If there were any justice in this world, Pauli Murray would be a household name on par with Martin Luther King or Gloria Steinem or Ruth Bader Ginsburg. She was an activist and legal scholar whose arguments reinforced the work of the likes of Ginsburg and Thurgood Marshall, and helped last year’s ACLU Supreme Court victory. She questioned the categories of race and gender long before those conversations reached mainstream, or even academic, discourse. She was a stranger and non-binary; She had an affair with women and sometimes she would dress and live like a man (more on that in a bit). She is a case study on how women of color, black women in particular, are erased from history books.
We wouldn’t be where we are when it comes to social justice if it weren’t for Pauli Murray. I didn’t realize that until I saw “My Name Is Pauli Murray,” Betsy West and Julie Cohen’s new documentary about the pioneer. Learning about Murray and his accomplishments is reason enough to watch the movie, but thankfully it’s also incredibly interesting. It’s the kind of document that makes you want to consume all of their research materials, I added. “Song in a Tired Throat” by Murray other “Jane Crow: The Life of Pauli Murray” by Rosalind Rosenberg to my reading list as soon as the credits started rolling.
First things first: Murray definitely explored her gender identity and was irritated by gender norms. She preferred men’s fashion and hairstyles, and while riding the rails during the Great Depression in her early twenties, she passed as a youngster and went through Pete or The Dude. He was sexually attracted to women. He seemed to experience gender dysphoria; It is possible that, if he had lived in a different time, he would have identified as a trans man. The general consensus of scholars today is that Murray was not binary; some use their pronouns to describe it, others use them. For the purposes of this article, I will use it when referring to Murray, as most of those interviewed do in “My name is Pauli Murray.”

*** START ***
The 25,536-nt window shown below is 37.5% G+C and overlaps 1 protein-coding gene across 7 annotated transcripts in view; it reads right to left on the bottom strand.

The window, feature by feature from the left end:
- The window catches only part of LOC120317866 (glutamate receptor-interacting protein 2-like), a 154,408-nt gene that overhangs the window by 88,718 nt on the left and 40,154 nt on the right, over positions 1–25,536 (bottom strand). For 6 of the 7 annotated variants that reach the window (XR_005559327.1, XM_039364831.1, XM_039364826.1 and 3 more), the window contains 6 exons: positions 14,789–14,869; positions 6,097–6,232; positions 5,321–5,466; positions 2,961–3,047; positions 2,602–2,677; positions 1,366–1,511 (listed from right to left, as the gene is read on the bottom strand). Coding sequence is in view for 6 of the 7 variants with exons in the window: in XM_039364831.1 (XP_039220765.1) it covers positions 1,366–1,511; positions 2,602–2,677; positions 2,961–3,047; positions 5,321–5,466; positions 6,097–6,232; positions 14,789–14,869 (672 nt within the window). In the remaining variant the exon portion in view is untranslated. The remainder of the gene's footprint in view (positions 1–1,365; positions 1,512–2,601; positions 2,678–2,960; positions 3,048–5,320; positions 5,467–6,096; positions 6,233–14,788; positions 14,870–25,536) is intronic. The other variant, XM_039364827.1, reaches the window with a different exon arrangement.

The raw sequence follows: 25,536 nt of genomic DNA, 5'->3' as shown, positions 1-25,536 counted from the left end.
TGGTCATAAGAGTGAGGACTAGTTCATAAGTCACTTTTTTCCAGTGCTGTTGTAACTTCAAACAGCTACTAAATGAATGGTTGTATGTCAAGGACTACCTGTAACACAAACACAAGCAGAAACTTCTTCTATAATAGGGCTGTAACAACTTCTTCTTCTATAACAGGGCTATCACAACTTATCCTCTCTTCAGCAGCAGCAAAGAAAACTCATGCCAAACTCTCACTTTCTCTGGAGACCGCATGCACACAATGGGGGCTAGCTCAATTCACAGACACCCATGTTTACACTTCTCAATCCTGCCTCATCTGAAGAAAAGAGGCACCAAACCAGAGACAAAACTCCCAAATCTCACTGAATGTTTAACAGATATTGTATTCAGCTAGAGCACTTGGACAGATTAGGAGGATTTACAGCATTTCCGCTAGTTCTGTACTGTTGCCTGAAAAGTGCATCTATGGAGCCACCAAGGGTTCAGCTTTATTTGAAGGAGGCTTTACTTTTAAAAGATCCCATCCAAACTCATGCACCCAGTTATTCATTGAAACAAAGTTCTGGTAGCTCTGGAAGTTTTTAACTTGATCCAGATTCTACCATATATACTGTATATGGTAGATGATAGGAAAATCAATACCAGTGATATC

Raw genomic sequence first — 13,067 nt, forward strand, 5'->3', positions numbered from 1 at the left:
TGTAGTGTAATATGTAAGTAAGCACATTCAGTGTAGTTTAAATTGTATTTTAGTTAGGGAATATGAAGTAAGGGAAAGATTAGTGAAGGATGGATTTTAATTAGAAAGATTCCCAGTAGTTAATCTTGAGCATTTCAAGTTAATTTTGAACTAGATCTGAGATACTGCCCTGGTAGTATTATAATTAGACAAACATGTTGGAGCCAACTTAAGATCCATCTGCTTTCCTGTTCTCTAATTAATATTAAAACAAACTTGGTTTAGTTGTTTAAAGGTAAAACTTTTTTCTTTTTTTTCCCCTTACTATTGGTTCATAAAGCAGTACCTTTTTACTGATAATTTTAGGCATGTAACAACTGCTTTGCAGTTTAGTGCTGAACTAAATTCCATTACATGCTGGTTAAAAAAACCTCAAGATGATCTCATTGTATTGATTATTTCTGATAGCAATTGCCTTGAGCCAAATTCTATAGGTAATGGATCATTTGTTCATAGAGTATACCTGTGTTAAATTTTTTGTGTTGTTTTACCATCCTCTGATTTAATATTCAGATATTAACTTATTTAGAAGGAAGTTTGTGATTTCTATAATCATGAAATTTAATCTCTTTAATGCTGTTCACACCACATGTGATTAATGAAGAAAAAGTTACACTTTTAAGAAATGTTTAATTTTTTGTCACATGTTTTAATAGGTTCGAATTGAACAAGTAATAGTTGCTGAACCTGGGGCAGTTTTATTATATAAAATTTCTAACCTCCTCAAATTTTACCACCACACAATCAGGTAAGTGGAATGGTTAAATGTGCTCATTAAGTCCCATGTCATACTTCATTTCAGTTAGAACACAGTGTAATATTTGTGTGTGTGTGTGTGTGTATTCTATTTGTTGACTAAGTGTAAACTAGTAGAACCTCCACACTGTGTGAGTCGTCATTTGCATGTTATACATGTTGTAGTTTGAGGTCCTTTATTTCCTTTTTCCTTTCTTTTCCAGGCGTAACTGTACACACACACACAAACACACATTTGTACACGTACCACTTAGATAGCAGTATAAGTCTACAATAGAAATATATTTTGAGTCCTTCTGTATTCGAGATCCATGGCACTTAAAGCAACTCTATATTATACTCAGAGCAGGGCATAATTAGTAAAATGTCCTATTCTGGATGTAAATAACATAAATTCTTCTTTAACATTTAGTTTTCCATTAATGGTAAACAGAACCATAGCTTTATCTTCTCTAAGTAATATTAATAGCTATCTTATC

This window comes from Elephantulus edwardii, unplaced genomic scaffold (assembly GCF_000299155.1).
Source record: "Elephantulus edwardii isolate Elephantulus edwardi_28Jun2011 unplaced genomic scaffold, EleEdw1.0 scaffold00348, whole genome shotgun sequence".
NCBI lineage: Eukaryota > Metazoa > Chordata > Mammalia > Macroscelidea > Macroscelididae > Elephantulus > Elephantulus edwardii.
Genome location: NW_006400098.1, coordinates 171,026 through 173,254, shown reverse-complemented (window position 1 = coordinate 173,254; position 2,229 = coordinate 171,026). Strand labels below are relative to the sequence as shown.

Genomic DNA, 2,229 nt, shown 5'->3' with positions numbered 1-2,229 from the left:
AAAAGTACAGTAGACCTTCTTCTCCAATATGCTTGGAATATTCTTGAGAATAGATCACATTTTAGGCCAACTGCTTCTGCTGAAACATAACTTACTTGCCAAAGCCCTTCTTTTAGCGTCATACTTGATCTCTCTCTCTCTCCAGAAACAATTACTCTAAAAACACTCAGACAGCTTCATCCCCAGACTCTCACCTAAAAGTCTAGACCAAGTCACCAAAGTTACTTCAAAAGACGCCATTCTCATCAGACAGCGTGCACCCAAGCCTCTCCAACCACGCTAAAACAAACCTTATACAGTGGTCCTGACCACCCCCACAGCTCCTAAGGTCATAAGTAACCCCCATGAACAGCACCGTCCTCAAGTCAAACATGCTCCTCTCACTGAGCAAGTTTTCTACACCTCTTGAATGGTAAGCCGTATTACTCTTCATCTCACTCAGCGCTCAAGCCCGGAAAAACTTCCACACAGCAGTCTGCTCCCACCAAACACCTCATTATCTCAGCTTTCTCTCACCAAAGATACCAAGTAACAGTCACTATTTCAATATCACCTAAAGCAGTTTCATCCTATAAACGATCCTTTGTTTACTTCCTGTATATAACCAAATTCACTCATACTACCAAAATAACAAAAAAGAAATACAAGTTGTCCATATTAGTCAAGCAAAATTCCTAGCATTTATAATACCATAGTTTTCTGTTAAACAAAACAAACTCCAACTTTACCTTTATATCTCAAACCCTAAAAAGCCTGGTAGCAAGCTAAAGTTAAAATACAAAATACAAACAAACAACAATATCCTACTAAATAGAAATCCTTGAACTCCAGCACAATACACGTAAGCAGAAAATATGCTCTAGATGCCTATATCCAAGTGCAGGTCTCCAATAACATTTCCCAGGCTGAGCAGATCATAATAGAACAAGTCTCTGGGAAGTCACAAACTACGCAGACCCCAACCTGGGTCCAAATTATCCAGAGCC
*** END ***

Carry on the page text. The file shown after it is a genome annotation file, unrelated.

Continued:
As the promotional materials in the document emphasize, Murray was a trailblazer: She was on the front lines of the fight for racial and gender justice before the more “famous” events that are part of high school curricula, such as Rosa Parks who refused to give up her seat. on a segregated bus or Brown v. the Board of Education. A friend of Eleanor Roosevelt, Murray lobbied the First Lady and her husband to do more to support the black community. The latter, while not a total success, was an early example of a black activist denouncing the blind spots of white liberals.
“My Name is Pauli Murray” is especially effective in highlighting the double bind of misogyny and white supremacy that Murray and many black women encountered and are in, which Murray dubbed “Jane Crow.” She was rejected for a Ph.D. in Chapel Hill because of her race and encountered sexism while attending law school at Howard, an HBCU. His legal arguments were used in Brown v. the Board of Education, the Supreme Court case that struck down the “separate but equal” policy in public schools, but was not credited for contributions. Her scholarship also helped the RBG Supreme Court fight gender discrimination; Murray was credited, but it is Ginsburg who will always be associated with those progressive victories. No matter where she went or what she did, Murray felt held back because of her race, her gender, or both. So she dedicated her life to creating a fairer world through legal scholarship and activism, and in fact, she helped empower younger black generations, especially women.
The mere fact that we did not learn about Pauli Murray in school is proof of the system of exclusion that she worked to dismantle. It had an indelible impact on queer history, black history, women’s history, and American history. She deserves to be recognized for the hero that she is. With the release of “My Name Is Pauli Murray,” I hope it finally is.
“My Name Is Pauli Murray” is out in theaters now and will be available on Amazon Prime Video on October 1.